Instead, it was the potassium that turned up high - a level of 6.6 in fact. For some reason our patient, who had mild CKD before, now had a BUN of 104, and a GFR of 24.

Interestingly, renal and cardiology were not very impressed by the potassium level, feeling that it was a bit low to really cause much trouble. Kito & I had already started treatment, however. After 3 grams of calcium gluconate, the heart rate picked up, and we grabbed another ECG (21:17).

Seemed like we were on the right path, so we started dextrose and insulin, hung normal saline to address the AKI, and eventually gave some Kayexalate (Yes, I know what Weingart said on EmCrit, but a lot of folks still expect you to give it).

The Point

It's not just about tented T-waves.

I'm not going to review all of the protean ways that this electrolyte problem can manifest (please check out the comprehensive article by Matu et al).  I just want to emphasize how it showed up here.

First, there was an unexplained bradycardia, along with PR prolongation. Lastly, there was ST-segment depression in the anterior leads. In retrospect, these were classic signs of hyperkalemia, with plenty of examples from the literature.

Two cases, for example, describes complete AV block, but with a narrow QRS complex. Other cases demonstrate severe bradycardias without tented T-waves or pronounced QRS widening; e.g.

Case 1 from Atropine-resitant bradycardia due to hyperkalemia
You can even see some Wenkebach action, again without the dramatic T- or QRS-wave;

Wenckebach Block due to Hyperkalemia

You get the idea - you can go Google more examples if you want!

And the irony mentioned in the title?
As I mentioned above, I had been teaching ECG stuff to a medic student before this patient came in.  I could have been speaking with her about any number of topics - STEMIs, treating VT, recognizing atrial flutter... But no. 

Of course, it was about recognition of hyperkalemia on the ECG!

Saturday, November 3, 2012

STEMI with clean coronaries

The facts: a 35 year old male, with no medical history, presented with 1 week of chest pain that became acutely worse 1 hour prior. It was a "squeezing" feeling that radiated down his left arm. He had some mild dyspnea, and 1 nitro made it somewhat better. Some smoking, no cocaine.

The ECG:

The computer interpretation used CAPS LOCK, and had a lot of "***."

Cardiology was skeptical, but had him in the cath lab 30 minutes later. My resident put 50 cents down on a LAD occlusion, while I bet him a cup of (free) coffee that this was a classic first diagonal , or high lateral, STEMI. The two cardiology fellows agreed that we were both mistaken, and that they were certain to find a blocked circumflex. While the patient was in the lab the troponin came back as significantly elevated.

A few hours later, the cards fellow calls me back with the cath results.

Survey says!
No offense to Steve Harvey, but I'm a Dawson kinda guy.

Nada. Clean cath. "No significant fixed obstructive disease."

Interestingly, however, both ventriculography and an echo revealed hypokinesis of the high anterolateral wall, corresponding to the anatomy suggested by the ECG. He was given a diagnosis of focal myocarditis.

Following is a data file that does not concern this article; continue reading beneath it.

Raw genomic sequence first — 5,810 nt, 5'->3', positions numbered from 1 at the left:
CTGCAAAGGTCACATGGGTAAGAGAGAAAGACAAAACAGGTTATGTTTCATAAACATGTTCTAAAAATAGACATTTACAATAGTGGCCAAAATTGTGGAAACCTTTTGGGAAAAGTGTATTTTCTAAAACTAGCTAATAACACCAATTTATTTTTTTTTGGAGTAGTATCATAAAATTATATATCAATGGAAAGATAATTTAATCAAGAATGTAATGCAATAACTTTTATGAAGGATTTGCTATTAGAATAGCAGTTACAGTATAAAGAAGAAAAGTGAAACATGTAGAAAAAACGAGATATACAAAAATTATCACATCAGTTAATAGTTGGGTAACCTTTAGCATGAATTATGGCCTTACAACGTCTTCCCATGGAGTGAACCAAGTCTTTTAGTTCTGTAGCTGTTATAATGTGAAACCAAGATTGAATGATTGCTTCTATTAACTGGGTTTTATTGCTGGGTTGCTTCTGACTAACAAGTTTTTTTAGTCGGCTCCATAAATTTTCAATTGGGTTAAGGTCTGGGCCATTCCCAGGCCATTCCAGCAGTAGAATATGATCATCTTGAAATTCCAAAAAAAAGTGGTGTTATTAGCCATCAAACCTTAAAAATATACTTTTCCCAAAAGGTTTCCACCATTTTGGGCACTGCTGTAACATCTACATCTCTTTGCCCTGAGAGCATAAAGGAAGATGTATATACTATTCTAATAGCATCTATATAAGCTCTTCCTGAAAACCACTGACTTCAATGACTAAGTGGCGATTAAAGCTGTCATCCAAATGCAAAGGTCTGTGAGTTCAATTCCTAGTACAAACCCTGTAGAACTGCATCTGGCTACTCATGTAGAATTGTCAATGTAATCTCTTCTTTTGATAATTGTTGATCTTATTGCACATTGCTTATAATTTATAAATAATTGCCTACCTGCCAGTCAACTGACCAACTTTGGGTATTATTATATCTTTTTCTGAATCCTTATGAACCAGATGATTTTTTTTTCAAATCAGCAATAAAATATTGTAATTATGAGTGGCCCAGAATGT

Focal Myocarditis
This isn't very common, but we can't say how uncommon. It is still uncommon enough to be worthy of case reports, at least in Texas. We know that about 3% of MIs (i.e. with positive cardiac enzymes) have clean coronary arteries by angiography, but a number of those people likely have spasm or spontaneous reperfusion. The percentage may even be smaller with true STEMI patterns, but we don't know.

The only way in the past to definitively diagnose myocarditis was through endomyocardial biopsy, which has a good number of shortcomings, both in terms of sensitivity, and of complications.

What could go wrong with this?
Advances in MRI techniques have enabled researchers to noninvasively study myocarditis. In a recent study it was found that 78% of patients who presented with an MI (64% with ST elevation), but a clean cath, had evidence of myocarditis on MRI.

Uh, yeah, I see it too...
Reciprocal changes
Now, I understand that the myocarditis can generate ST elevation, likely in the same manner that pericarditis does. I am really surprised, however, that our patient had such distinctive and appropriate reciprocal changes. Nonetheless, an ECG from a case report of myocarditis also shows reciprocal changes:

Turning to Stephan Smith's ECG Blog for some wisdom, I found this observation in "Is it MI or pericarditis?" (There's a lot of overlap between pericarditis and myocarditis, and many people link them on a spectrum; e.g myopericarditis.):
Pericarditis should never be assumed when there is even a hint of reciprocal ST depression.  Only localized pericarditis (most pericarditis is "diffuse" inflammation of the entire pericardium) ever has reciprocal ST depression, and localized pericarditis is very rare.  I suspect that many cases of "localized pericarditis" are really STEMI that went undiagnosed.

A great review article by Punja 2010 gives a few examples of ST elevation in myocarditis, but neither example shows reciprocal changes.

Nasty STE in myocarditis, but no ST depression
Sooo... Rare ECG finding? Not enough research? Incomplete diagnosis?

The Bottom Line

So, the next time you bring in that "for sure" STEMI, keep in mind there's a (3%*78%=) 2% chance it's myocarditis. Or higher. Or lower.